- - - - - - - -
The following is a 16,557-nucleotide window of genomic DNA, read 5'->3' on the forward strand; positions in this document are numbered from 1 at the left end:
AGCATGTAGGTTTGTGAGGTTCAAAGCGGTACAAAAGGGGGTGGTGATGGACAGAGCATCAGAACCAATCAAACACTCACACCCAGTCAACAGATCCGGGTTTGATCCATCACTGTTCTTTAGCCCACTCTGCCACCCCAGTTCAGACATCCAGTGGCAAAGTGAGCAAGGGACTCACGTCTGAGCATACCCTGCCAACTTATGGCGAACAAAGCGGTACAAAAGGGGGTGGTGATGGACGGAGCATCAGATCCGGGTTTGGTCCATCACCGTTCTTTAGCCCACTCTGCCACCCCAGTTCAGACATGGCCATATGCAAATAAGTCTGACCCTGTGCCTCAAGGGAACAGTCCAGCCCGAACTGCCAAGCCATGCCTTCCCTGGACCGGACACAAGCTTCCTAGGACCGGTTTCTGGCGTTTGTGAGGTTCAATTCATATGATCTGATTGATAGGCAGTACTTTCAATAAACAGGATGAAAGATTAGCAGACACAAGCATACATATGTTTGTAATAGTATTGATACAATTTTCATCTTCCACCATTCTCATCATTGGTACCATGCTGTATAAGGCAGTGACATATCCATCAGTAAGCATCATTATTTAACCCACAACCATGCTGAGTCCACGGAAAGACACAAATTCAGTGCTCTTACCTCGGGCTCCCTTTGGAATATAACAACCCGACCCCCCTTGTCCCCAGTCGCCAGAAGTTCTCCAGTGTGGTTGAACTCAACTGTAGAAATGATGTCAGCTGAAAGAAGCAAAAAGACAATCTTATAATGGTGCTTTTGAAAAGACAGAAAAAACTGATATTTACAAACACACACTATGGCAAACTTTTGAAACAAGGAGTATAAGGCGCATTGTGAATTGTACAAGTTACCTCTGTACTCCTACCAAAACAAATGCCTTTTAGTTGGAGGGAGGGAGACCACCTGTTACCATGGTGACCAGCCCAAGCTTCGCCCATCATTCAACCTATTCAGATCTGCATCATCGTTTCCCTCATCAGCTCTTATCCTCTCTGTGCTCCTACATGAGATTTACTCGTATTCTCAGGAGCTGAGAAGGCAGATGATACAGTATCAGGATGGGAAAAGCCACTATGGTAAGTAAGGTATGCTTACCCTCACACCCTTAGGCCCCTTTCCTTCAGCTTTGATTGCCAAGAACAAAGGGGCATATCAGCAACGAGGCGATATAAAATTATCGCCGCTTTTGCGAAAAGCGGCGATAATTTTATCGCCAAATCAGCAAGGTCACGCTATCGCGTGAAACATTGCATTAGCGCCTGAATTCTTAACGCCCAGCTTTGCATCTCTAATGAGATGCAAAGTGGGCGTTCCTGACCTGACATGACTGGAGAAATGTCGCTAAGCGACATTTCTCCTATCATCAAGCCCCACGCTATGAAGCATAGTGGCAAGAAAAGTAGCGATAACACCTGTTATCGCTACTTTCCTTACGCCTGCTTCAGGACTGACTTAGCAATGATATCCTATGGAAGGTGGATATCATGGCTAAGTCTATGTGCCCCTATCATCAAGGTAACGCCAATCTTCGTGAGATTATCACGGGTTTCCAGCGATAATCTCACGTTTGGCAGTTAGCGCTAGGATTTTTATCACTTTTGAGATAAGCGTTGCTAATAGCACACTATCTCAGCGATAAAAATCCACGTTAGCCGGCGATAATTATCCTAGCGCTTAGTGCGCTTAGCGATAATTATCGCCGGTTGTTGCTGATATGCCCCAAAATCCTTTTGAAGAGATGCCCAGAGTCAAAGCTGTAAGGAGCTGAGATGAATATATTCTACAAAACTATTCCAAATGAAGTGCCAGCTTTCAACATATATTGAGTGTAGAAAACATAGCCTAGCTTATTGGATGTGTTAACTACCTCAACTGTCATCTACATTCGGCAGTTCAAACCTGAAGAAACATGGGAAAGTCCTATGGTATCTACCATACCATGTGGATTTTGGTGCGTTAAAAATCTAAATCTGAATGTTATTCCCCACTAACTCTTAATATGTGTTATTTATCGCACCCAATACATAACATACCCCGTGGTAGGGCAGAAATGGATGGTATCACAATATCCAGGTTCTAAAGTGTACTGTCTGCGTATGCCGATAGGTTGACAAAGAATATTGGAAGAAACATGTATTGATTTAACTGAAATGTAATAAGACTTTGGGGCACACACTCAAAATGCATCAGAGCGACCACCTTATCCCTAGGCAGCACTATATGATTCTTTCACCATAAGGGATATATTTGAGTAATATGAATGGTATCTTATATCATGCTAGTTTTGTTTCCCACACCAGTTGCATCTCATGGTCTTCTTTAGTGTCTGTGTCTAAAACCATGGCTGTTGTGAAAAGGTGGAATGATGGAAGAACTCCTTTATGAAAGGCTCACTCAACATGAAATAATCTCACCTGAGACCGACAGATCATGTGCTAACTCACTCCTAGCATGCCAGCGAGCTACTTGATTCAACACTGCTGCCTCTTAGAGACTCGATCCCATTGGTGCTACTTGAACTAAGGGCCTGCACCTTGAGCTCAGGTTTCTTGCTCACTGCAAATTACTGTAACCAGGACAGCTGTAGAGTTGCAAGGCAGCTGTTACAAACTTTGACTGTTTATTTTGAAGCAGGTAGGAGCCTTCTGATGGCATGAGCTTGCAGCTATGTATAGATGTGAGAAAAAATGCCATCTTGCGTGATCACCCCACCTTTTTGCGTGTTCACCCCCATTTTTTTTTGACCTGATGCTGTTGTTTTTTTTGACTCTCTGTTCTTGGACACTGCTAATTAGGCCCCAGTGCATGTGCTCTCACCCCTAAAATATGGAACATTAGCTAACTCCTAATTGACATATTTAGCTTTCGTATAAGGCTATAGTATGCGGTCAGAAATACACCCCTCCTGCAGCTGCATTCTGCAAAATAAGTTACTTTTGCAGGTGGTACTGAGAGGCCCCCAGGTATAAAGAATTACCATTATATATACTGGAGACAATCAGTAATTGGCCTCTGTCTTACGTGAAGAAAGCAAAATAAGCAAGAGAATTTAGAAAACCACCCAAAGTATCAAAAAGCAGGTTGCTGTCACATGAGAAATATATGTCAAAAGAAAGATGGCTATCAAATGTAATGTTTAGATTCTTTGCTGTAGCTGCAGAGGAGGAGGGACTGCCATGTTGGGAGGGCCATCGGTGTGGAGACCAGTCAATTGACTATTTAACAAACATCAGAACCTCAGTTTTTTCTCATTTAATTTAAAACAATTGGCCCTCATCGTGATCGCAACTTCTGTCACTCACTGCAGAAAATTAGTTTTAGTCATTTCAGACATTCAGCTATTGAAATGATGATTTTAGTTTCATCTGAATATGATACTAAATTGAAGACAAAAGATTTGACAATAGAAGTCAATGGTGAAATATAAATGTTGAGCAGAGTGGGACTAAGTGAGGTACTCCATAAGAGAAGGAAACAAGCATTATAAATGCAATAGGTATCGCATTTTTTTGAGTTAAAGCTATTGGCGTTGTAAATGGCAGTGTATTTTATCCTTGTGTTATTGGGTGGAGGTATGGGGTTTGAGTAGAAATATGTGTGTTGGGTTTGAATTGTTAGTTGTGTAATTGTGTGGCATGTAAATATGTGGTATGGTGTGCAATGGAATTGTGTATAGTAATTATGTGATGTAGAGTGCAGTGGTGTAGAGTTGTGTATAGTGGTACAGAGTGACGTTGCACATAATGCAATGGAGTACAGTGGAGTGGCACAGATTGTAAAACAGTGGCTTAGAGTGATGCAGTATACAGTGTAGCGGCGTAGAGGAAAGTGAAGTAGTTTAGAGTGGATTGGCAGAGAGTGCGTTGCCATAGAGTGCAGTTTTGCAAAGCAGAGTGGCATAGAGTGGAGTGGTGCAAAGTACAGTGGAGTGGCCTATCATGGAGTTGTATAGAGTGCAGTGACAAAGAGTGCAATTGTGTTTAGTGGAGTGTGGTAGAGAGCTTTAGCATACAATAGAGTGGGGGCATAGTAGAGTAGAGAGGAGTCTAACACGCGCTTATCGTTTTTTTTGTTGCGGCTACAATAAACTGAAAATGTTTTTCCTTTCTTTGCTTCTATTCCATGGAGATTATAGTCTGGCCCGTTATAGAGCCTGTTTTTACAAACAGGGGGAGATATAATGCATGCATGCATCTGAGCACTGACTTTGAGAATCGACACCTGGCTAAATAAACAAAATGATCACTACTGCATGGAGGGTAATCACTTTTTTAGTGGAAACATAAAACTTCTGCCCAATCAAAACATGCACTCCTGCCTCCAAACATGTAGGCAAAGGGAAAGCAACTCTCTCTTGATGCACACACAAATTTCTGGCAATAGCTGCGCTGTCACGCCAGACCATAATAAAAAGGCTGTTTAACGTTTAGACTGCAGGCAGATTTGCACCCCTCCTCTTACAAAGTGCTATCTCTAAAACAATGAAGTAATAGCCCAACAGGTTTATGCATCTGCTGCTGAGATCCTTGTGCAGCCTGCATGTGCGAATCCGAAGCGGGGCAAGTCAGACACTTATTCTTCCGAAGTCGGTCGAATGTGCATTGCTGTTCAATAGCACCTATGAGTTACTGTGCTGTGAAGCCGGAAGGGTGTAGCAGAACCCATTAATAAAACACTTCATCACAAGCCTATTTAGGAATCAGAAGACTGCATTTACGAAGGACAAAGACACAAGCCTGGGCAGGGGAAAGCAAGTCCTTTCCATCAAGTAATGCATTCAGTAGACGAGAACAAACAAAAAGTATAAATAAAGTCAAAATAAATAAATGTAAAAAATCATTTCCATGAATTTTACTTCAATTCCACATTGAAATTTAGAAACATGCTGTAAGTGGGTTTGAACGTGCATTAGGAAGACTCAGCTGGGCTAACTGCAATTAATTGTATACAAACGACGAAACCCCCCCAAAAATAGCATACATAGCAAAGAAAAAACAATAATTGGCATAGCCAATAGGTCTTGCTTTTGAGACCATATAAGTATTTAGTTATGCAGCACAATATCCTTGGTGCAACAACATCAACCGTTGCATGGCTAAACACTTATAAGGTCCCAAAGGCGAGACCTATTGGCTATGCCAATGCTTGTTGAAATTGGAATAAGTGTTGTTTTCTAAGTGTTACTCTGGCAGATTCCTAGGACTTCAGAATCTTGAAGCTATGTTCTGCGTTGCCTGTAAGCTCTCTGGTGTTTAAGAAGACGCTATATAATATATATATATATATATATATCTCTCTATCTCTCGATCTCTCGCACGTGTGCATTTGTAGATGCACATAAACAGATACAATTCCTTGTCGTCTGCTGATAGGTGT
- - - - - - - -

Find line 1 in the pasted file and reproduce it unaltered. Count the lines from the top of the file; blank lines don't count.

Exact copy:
The following is a 16,557-nucleotide window of genomic DNA, read 5'->3' on the forward strand; positions in this document are numbered from 1 at the left end: